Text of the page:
State police arrested six indigenous Mexicans on May 17 in connection with the killing on May 2 of an activist in La Realidad, a village in the official municipality of Las Margaritas in the southeastern state of Chiapas. La Realidad is one of a number of indigenous communities that supporters of the rebel Zapatista National Liberation Army (EZLN) have considered autonomous municipalities since December 1994. The victim, José Luis Solís López ("Galeano"), taught at a "little school" (escuelita) that since last year has provided international activists with an introduction to the Zapatistas' experiment with autonomous communities. Another 15 EZLN supporters were wounded in the May 2 violence, and a school and a clinic were destroyed.
That's about the most depressing headline we could imagine, but there might be something to it. Blackwater in Ukraine? That's the claim in German newspaper Bild am Sonntag, citing unnamed sources in the BND, Germany's intelligence agency. Actually, the company is now called Academi in the latest name-change game to stay ahead of bad press, and it is said to have 400 "mercenaries" in Ukraine. The Russian official press, e.g. Russia Today, jumps on the claims with glee, saying the mercenaries are "taking part in the Ukrainian military operation against anti-government protesters in southeastern regions of the country." (Note that the armed separatists are referred to as "protesters" by the same RT that played up the role of militias in the Maidan protests.) The claims have also been seized upon by the foreign press that is sympathetic to Russia (TeleSur) and the "alternative" press in the West (World Socialist Website, Indymedia). Acedmi in a press release denies everything, and also states that it "has no relationship with any entity named Blackwater or with the former owner of Blackwater, Erik Prince." But later in the press release, it states: "Erik Prince sold the company (which he had renamed 'Xe') in 2010 and retained the rights to the 'Blackwater' name. The new management of ACADEMI has made tremendous efforts to build a responsible, transparent company ethos..." So, it actually is the same company, under new management. Back on March 13, RT also aired claims that "mercenaries" were backing up the Maidan protesters—based on an interview with Yanukovich's ex-intelligence chief, Aleksandr Yakimenko, not exactly the most objective source.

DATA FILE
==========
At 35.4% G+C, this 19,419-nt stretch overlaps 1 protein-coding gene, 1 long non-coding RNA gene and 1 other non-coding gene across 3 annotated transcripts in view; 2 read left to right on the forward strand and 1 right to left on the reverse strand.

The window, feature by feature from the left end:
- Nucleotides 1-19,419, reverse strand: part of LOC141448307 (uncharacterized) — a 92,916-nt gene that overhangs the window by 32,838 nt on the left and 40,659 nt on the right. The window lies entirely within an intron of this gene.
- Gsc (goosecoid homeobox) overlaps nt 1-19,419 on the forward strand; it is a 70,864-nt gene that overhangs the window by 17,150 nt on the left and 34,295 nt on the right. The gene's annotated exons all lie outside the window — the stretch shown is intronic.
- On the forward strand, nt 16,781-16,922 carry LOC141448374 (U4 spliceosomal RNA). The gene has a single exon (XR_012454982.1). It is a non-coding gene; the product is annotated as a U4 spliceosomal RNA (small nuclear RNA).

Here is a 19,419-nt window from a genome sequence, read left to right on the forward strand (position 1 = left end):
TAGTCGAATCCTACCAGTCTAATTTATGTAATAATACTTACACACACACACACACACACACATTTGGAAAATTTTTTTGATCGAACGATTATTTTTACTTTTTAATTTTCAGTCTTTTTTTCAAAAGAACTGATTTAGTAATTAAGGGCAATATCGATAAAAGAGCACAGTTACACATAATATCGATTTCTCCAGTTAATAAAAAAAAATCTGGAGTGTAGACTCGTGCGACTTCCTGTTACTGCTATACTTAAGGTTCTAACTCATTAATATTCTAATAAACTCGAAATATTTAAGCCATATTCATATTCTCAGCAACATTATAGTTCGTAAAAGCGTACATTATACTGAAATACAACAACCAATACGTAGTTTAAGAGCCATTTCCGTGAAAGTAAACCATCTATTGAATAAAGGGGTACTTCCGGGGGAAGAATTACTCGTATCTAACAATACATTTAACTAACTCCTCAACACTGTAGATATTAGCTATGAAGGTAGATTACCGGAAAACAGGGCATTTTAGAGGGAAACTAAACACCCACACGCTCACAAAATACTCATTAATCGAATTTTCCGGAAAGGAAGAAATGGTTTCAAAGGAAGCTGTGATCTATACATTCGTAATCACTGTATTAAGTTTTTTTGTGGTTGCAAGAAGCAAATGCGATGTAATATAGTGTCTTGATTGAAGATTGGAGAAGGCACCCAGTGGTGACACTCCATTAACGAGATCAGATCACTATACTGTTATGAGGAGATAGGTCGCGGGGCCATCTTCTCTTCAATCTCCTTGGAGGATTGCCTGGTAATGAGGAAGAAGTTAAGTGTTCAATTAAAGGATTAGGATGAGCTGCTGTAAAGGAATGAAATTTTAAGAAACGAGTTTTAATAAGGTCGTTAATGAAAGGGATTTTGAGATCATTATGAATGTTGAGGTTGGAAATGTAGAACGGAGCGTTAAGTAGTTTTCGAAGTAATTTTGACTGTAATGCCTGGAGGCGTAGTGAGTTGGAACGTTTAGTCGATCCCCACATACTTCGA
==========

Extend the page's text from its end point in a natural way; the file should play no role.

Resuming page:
An unknown number of miners—perhaps as many as 40—were buried alive as an illegal gold mine collapsed late on the night of April 30 at El Palmar, in Colombia's southern department of Cauca. Local campesinos spent May Day volunteering with Santander de Quilichao municipal brigades in a desperate effort to unearth the victims—none of whom are believed to survive. Thus far, only three bodies have been recovered, according to local Red Cross workers. Local residents said the "owners" of the mine were able to escape, but it is still unlcear exactly who they are.
Heavily armed men employed by the son of a local landowner shot five indigenous Q'eqchi' on April 7 in the community of Nueve de Febrero, Cobán municipality, in the northeastern Guatemalan department of Alta Verapaz, according to community residents. The wounded Q'eqchi' were taken by ambulance to the national hospital in Cobán; one died from his injuries on April 20. Residents say the attackers were under the command of Augusto Sandino Ponce, the son of landowner David Leonel Ponce Ramírez. The Ponces are said to be linked to a project by the Hidroeléctrica Santa Rita S.A. company for building a dam at Monte Olivo. The Nueve de Febrero community has been active in opposition to the dam for the past two years.